31. Okada Y, Nishiguchi M, Sait A, Kimura T, Mori M, Hanada K, Sakai J, Matsuda Y, Murata T (2002) Inheritance and stability of the virus resistant gene in progeny of transgenic sweetpotato. Plant Breed 121:249–252CrossRefGoogle Scholar
  32. Osiru M, Adipala E, Olanya OM, Lemaga B, Kapinga R (2007a) Occurrence and distribution of Alternaria leaf petiole and stem blight in Uganda. Plant Pathol 6:112–119CrossRefGoogle Scholar
  33. Osiru M, Olanya OM, Adipala E, Lamega B, Kapinga R, Namanda S, El-Bedewy R (2007b) Relationships of Alternaria leaf petiole and stem blight disease to yield of sweetpotato cultivars. Afr Potato Asso Conf Proc. Alexandria, Egypt, vol 7, pp 141–151Google Scholar
  34. Osiru M, Adipala E, Olanya OM, Kelly P, Lemaga B, Kapinga R (2008) Leaf petiole and stem blight disease of sweet potato caused by Alternaria bataticola in Uganda. Plant Pathology 7:118–119CrossRefGoogle Scholar
  35. Osiru MO, Olanya OM, Adipala E, Lemaga B, Kapinga R (2009a) Stability of sweetpotato cultivars to Alternaria leaf petiole and stem blight disease. Phytopathology 157:172–180CrossRefGoogle Scholar
  36. Osiru MO, Olanya OM, Adipala E, Kapinga R, Lemaga B (2009b) Yield stability analysis of Ipomoea batatas L. cultivars in diverse environments. Aust J Crop Sci 3:213–220Google Scholar
  37. Patterson HD, Williams ER (1976) A new class of resolvable incomplete block designs. Biometrika 63:83–92CrossRefGoogle Scholar
  38. Payne RW, Harding SA, Murray DA, Soutar DM, Baird DB, Glaser AI, Whelham SJ, Gilmour AR, Thompson R, Webstar R (2011) The guide to Genstat release 14, Part 2: Statisitcs. VSN International, Hemel HempsteadGoogle Scholar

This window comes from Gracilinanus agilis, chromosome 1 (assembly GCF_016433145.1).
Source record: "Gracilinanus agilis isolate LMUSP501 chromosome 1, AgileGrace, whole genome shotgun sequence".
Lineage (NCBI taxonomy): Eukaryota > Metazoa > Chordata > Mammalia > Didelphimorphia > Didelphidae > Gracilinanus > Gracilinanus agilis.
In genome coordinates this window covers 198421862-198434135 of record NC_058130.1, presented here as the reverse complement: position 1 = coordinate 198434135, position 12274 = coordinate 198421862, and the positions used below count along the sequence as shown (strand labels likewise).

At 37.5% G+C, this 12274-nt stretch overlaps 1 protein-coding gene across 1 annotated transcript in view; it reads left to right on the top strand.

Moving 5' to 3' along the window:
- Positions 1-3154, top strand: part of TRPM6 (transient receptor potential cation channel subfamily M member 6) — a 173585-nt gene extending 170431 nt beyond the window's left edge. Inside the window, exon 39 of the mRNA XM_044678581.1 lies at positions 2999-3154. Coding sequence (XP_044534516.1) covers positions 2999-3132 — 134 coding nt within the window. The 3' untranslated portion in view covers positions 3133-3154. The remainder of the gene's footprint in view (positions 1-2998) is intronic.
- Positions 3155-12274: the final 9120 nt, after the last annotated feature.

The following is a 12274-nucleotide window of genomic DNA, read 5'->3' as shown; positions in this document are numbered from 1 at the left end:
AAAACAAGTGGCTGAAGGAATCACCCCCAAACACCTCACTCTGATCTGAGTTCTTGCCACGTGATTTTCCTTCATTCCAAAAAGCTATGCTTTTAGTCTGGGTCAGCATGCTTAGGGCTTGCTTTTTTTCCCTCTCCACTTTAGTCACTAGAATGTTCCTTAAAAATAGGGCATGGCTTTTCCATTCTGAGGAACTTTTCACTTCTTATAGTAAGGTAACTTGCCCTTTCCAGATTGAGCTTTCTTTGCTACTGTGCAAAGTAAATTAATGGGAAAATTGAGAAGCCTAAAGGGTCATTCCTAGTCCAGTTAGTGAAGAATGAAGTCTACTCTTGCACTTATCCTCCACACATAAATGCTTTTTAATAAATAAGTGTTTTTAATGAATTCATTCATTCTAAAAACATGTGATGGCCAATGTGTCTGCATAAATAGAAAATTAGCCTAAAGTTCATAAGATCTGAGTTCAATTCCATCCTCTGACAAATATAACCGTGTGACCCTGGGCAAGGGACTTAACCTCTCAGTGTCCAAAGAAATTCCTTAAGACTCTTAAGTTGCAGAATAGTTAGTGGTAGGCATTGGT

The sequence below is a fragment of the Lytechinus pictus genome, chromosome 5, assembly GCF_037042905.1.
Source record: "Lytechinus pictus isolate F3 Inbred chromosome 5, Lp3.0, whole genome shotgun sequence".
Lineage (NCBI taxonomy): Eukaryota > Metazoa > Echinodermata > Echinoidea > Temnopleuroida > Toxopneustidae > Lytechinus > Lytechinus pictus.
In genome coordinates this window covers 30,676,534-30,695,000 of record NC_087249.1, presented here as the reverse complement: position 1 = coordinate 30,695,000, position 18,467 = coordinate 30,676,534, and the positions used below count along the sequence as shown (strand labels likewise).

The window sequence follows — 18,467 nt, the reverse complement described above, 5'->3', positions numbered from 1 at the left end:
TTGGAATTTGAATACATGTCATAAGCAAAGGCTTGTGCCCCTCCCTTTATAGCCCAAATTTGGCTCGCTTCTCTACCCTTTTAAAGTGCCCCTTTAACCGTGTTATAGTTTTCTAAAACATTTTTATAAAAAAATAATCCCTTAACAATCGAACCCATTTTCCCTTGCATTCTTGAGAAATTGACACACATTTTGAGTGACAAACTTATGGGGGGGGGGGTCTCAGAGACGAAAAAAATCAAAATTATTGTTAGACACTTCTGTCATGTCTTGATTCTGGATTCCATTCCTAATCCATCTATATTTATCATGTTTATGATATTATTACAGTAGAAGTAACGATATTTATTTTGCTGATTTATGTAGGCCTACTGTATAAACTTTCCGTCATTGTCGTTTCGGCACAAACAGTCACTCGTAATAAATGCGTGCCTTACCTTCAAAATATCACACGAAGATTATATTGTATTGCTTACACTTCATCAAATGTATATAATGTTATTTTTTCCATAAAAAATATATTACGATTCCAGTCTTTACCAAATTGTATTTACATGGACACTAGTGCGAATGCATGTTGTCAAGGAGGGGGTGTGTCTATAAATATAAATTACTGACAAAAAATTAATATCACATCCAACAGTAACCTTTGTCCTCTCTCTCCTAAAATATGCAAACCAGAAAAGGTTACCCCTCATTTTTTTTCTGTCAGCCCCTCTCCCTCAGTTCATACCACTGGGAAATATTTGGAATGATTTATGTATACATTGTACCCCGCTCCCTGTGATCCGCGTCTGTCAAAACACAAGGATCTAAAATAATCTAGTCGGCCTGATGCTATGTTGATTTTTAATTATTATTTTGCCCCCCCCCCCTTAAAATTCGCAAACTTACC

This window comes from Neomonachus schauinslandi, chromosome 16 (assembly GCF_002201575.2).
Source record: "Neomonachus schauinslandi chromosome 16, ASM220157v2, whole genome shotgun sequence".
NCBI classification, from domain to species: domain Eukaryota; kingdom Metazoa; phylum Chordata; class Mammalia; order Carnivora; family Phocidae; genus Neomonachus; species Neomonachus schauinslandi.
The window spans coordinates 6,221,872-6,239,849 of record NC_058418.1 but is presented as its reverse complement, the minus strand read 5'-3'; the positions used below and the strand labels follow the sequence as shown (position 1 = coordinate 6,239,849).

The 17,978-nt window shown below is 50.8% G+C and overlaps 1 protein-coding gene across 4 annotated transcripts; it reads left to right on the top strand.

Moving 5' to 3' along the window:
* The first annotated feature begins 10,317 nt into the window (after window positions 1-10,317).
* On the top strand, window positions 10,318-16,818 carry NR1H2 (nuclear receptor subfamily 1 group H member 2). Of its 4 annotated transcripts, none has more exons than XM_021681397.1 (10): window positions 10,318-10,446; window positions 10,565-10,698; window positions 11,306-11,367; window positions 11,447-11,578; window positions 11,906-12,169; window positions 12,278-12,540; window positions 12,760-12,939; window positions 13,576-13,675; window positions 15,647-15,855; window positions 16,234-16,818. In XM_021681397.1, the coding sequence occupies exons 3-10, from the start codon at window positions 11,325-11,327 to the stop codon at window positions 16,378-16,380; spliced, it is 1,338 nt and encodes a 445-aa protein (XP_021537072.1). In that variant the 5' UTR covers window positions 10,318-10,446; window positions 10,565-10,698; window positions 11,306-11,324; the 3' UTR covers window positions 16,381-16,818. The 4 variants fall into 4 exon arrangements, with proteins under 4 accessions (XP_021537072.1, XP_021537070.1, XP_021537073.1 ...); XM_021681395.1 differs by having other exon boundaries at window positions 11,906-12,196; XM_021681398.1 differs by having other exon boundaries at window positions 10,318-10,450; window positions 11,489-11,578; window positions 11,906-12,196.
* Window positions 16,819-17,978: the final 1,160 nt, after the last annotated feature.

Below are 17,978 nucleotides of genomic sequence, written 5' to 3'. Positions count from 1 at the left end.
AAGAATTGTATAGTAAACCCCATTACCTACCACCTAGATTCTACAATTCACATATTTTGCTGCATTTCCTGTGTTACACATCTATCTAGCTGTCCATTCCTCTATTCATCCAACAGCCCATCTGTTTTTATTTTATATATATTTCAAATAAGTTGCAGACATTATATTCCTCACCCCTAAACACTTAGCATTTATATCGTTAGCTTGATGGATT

39. SAS Institute Inc (2010) SAS/STAT® 9.22. User’s Guide, CaryGoogle Scholar
  40. Shaner G, Finney E (1977) The effect of nitrogen fertilization on the expression of slow-mildewing resistance in knox wheat. Phytopathol 67:1051–1056CrossRefGoogle Scholar
  41. Simon PW, Strandberg JO (1998) Diallel analysis of resistance in carrots to Alternaria leaf blight. J Am Soc Hort Sci 123:412–415Google Scholar
  42. Skoglund LG, Smit NEJM (1994) Major diseases and pests of sweetpotato in Eastern Africa. International Sweetpotato Centre (CIP), Lima, p 67Google Scholar
  43. Thompson AH, Narayanin CD, Smith MF, Slabbert MM (2011) A disease survey of Fusarium wilt and Alternaria blight on sweetpotato in South Africa. Crop Prot 30(11):1409–1413CrossRefGoogle Scholar
  44. van Bruggen AHC (1984) Sweetpotato stem blight caused by Alternaria sp: a new disease in Ethiopia. Neth J Plant Protec 90:155–164CrossRefGoogle Scholar
  45. Whiteside JO (1966) A revised list of plant diseases in Rhodesia. Kirkia 5:87–196Google Scholar
  46. Wilson JE, Pole FS, Smit NEJM, Taufatofua P (1989) Sweet potato breeding. Agro-Facts. University of the South Pacific Institute for Research, Extension and Training in Agriculture (IRETA). ApiaGoogle Scholar
  47. Woudenberg JHC, Truter M, Groenewald JZ, Crous PW (2014) Large-spored Alternaria pathogens in section Porri disentangled. Stud Mycol 79:1–47CrossRefPubMedPubMedCentralGoogle Scholar
  48. Accessed 8 Sep 2009. verified 9 July 2012
  49. Yada B, Tukamuhabwa P, Alajo A, Mwanga ROM (2011) Field evaluation of Ugandan sweetpotato germplasm for yield, dry matter and disease resistant. S Afr J Plant Soil 28(2):142–146CrossRefGoogle Scholar

Copyright information

© Springer Science+Business Media Dordrecht 2016

Authors and Affiliations

  • G. Sseruwu
    • 1
    • 2
    Email author
  • P. Shanahan
    • 1
  • R. Melis
    • 1
  • G. Ssemakula
    • 3
  1. 1.African Centre for Crop Improvement (ACCI)College of Agriculture, Engineering and Science, University of KwaZulu-NatalPietermaritzburgRepublic of South Africa
  2. 2.Mukono Zonal Agricultural Research and Development Institute (MUZARDI)MukonoUganda
  3. 3.National Crops Resources Research Institute (NaCRRI)KampalaUganda

Personalised recommendations